FCC establishes space bureau to meet growing demands

FCC establishes space bureau to meet growing demands Ryan is a senior editor at TechForge Media with over a decade of experience covering the latest technology and interviewing leading industry figures. He can often be sighted at tech conferences with a strong coffee in one hand and a laptop in the other. If it's geeky, he’s probably into it. Find him on Twitter (@Gadget_Ry) or Mastodon (@gadgetry@techhub.social)


The FCC has voted to establish a space bureau that will support the flourishing industry.

Increasing private, public, and mixed ventures are leading to what some consider to be a new space race.

SpaceX is undisputably among the leaders driving this space renaissance. The company has launched over 3,000 satellites since 2019 and built impressive vehicles to lower space transportation costs.

This year, Amazon is set to launch its ‘Project Kuiper’ low Earth orbit (LEO) satellite broadband service. Amazon is set to launch 1,500 satellites over the next five years to support Kuiper as it goes head-to-head against SpaceX’s Starlink.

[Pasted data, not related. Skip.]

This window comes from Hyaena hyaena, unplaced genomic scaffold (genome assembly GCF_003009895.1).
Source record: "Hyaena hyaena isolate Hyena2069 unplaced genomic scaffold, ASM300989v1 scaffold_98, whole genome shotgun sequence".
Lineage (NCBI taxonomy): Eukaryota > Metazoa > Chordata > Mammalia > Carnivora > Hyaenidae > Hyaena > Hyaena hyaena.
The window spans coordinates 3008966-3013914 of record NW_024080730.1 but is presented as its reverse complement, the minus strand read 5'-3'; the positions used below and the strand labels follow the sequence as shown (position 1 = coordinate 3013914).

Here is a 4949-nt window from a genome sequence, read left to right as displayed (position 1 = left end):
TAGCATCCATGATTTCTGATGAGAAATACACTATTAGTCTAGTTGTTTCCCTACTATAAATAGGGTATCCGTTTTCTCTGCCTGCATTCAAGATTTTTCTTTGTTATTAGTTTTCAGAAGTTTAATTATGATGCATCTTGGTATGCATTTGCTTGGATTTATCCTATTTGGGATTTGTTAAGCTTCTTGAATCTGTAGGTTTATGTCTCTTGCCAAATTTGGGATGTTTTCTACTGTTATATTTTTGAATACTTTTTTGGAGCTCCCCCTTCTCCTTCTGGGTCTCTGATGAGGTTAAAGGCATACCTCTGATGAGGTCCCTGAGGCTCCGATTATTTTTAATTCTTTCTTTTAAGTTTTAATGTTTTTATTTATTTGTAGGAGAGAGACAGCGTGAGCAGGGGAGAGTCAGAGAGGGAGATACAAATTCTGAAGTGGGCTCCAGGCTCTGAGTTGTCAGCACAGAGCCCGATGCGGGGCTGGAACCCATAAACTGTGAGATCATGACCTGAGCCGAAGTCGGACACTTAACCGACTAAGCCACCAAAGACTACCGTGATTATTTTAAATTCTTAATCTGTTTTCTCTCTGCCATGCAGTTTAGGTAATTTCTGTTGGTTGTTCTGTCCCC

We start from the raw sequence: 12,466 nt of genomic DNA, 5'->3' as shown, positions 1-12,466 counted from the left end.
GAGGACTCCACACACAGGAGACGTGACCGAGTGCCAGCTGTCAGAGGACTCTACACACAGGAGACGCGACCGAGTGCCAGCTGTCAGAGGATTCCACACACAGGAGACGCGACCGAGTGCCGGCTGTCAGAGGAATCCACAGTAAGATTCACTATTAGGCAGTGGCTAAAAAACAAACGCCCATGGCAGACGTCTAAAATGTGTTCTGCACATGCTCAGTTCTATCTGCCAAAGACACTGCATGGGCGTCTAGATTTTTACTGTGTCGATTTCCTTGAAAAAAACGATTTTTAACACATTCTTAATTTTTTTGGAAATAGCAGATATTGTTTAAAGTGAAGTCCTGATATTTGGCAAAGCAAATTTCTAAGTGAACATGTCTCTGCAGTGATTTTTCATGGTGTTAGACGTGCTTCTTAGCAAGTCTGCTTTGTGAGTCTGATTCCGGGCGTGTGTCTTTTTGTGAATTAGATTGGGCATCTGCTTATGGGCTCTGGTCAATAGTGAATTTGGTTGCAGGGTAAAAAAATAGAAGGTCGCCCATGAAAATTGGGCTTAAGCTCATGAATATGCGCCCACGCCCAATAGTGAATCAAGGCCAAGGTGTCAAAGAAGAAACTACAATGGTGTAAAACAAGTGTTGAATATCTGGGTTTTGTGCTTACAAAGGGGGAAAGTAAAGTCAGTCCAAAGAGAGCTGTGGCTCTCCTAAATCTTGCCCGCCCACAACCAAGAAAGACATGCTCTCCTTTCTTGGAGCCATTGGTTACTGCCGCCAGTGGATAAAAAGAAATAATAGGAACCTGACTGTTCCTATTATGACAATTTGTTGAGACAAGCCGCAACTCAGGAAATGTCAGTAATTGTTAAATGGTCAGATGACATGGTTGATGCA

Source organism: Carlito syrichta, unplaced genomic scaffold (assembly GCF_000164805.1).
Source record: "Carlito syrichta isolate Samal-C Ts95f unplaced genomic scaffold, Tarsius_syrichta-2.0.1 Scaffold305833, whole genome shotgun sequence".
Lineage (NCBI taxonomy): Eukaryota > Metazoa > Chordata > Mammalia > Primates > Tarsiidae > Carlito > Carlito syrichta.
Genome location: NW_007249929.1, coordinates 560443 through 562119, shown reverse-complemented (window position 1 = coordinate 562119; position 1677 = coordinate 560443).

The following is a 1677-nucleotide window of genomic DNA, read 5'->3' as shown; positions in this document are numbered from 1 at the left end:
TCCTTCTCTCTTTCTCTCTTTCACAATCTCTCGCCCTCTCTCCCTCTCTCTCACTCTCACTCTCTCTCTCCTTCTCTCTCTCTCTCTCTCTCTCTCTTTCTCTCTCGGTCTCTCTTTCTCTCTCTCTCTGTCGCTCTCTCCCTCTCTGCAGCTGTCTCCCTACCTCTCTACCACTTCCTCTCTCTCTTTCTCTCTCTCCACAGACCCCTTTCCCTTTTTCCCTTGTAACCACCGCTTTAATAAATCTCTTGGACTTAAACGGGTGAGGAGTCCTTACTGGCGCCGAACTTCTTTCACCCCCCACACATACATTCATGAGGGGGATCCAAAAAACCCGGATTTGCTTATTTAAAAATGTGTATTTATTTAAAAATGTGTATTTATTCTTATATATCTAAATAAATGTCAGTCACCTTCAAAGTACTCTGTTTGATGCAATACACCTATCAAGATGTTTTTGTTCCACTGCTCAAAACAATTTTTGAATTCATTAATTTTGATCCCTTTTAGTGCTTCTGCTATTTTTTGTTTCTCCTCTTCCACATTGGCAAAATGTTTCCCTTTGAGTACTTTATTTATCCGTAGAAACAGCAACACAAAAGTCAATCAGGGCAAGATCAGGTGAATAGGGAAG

Boeing, Inmarsat, Astra, Intelsat, Hughes Network, OneWeb, SpinLaunch, and Telesat are just some of the other companies that have asked the FCC for access to V-band spectrum for their services.

In total, the FCC has been asked to approve over 38,000 satellites. The formation of a dedicated space bureau was seen as vital to handling the growing demand.

“The satellite industry is growing at a record pace, but here – on the ground – our regulatory frameworks for licensing have not kept up. We’re working to change that. Today, we are moving forward with our plan to prepare for what comes next,” said FCC Chairwoman Rosenworcel.

“A new Space Bureau at the FCC will ensure that the agency’s resources are appropriately aligned to fulfil its statutory obligations, improve its coordination across the federal government, and support the 21st-century satellite industry.”

The regulatory approval process has been sped up as part of the FCC’s wider ‘Space Innovation’ agenda. The size of the FCC’s satellite division has been increased by 38 percent and the agency will work to modernise spectrum policy to support the space industry’s ambitions.

However, while supporting the space industry, the FCC is aware that it has a responsibility to advance “safety and responsibility” in these pursuits. This will include creating and enforcing rules for deorbiting satellites to reduce space junk and address orbital debris risks.

As part of a larger overall reorganisation, the FCC is closing its current International Bureau in favour of a standalone ‘Office of International Affairs’. The team from the former will be incorporated into the new bureau and office.

(Photo by ANIRUDH on Unsplash)

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